Analysts believe Ansah’s resignation claims could be tactical to escape being forced out

By Duncan Mlanjira

Justice Jane Ansah SC announced her resignation as Malawi Electoral Commission (MEC) chairperson in an interview on the state broadcaster Malawi Broadcasting Corporation (MBC) on Thursday, just eight days before Human Rights Defenders Coalition (HRDC) planned to have nationwide protests on May 28 to force her and her fellow commissioners to step down.

And this is also after Vice-President Saulos Chilima planned to return to court to press President Peter Mutharika to remove Ansah and her fellow commissioners following Parliament, the Constitutional Court and Supreme Court of Appeal finding them incompetent and their positions untenable.

Vice-President Saulos Chilima

Chilima, backed by electoral stakeholders, argue that Ansah should not preside over the fresh presidential elections, now scheduled for June 23.

But Ansah said on her interview with MBC that her decision to ask President Peter Mutharika to relieve her of her duties was solely based on the Supreme Court of Appeal ruling and not the demonstrations which HRDC planned to stage.


However, there are conflicting opinions that in declaring that she has since submitted her decision to the President, then she has not followed proper procedures because her nomination to the post of MEC chairperson was done by the Judicial Service Commission and approved by the President.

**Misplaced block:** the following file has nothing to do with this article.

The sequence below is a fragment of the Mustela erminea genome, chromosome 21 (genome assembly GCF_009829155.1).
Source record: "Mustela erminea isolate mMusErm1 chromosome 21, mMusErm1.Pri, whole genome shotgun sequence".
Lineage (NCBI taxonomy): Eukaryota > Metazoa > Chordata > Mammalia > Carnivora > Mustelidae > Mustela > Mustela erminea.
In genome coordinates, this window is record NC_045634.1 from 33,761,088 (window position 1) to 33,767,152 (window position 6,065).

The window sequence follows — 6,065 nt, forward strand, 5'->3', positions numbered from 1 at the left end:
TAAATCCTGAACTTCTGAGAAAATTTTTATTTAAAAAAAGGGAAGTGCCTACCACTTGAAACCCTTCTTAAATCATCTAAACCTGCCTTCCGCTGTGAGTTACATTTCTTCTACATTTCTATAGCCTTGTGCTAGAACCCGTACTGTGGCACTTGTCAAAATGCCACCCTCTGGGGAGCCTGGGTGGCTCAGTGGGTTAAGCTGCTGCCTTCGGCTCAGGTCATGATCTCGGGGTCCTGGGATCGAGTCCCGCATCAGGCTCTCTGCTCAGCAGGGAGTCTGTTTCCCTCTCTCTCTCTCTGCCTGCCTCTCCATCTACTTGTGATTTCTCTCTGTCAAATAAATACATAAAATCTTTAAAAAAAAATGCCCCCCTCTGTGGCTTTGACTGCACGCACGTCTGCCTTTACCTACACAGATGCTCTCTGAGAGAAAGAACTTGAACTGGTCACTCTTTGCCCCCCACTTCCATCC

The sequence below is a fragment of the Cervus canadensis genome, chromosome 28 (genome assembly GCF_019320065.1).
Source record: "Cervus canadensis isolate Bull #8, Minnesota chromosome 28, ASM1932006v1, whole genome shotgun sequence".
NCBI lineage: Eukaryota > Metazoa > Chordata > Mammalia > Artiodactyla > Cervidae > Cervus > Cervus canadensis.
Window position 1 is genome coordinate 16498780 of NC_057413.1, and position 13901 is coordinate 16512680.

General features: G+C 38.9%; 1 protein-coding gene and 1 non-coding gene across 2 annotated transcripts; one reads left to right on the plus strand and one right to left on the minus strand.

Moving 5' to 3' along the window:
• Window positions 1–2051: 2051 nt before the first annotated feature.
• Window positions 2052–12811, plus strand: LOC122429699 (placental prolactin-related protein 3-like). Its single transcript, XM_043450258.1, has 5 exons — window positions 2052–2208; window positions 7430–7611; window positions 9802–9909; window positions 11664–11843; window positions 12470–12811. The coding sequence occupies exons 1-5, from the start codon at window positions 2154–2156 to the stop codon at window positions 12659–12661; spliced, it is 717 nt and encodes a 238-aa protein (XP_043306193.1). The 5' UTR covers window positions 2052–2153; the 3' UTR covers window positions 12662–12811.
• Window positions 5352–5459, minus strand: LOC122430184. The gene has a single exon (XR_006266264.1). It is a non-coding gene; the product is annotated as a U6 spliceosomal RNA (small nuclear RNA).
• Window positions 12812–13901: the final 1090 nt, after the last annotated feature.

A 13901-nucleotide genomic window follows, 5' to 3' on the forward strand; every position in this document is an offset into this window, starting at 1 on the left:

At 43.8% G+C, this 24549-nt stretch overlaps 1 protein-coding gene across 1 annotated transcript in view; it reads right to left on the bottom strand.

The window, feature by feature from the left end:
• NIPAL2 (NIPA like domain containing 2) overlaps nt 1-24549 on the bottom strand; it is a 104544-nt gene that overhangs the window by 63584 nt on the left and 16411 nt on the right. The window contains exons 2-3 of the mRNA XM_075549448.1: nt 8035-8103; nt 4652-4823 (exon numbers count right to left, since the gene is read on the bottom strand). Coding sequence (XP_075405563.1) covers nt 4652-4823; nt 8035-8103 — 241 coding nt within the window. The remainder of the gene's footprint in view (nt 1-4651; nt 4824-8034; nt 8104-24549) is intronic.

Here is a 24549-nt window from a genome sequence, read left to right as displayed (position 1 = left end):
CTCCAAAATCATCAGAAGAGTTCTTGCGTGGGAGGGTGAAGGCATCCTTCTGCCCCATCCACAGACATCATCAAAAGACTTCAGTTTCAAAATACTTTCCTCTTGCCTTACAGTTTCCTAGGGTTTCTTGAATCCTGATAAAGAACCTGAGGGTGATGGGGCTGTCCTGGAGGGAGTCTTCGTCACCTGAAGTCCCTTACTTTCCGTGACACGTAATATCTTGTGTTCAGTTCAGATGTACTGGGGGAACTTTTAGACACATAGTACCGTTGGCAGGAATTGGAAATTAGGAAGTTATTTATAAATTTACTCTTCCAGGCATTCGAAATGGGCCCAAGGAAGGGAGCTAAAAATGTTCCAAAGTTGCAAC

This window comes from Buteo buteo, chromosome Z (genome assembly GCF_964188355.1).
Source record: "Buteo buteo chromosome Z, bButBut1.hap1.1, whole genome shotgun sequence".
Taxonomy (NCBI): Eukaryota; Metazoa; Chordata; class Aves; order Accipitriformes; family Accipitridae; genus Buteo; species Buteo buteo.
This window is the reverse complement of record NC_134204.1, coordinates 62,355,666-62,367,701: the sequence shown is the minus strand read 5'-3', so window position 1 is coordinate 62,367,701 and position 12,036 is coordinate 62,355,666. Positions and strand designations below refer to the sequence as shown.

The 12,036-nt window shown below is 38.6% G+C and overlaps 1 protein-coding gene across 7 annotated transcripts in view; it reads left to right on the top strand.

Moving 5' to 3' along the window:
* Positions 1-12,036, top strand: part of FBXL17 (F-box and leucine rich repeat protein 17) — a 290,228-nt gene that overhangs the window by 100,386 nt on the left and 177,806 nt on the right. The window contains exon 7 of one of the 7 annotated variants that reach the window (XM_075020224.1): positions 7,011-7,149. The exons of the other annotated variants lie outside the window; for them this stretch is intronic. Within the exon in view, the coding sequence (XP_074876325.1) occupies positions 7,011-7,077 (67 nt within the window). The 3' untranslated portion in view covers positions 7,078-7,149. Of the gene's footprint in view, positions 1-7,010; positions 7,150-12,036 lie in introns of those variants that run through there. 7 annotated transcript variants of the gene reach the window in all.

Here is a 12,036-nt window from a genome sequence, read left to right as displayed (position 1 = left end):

According to an opinion by Justice Dunstain Mwanungulu, quoting section 76 of the Constitution of the Republic of Malawi, the Judicial Service Commission nominates the chairperson from among its judges and as such she should have addressed her resignation to the Commission first, which in turn informs the President.

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Ansah has been the target of protests calling for her resignation over her handling of last year’s disputed election and in reacting to her assertion that she has decided to step down not because of pressure, is something the public is taking with a pinch of salt.

“It’s always leaders’ language when they escape pressure as a source of their resignation,” says Madalitso Mwenda on social media.

“Kamuzu Banda, in his last days received pressure from Malawians but he claimed he stepped aside not because of people’s pressure but because of his constitutional mandate.

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“In 1971, Richard Nixon by then the US president, claimed to have resigned not by peoples pressure but in his own capacity [after the Watergate Scandal].

“Similary, Antonio de Salazah, the then explorer claimed to have stepped down not because of pressure but sickness.

“I am not, therefore, surprised that Jane Ansah claims to have resigned by virtue of the Supreme Court of Appeal rulling but openly and nakedly, we all know people’s pressure grew wings on her,” opines Mwenda.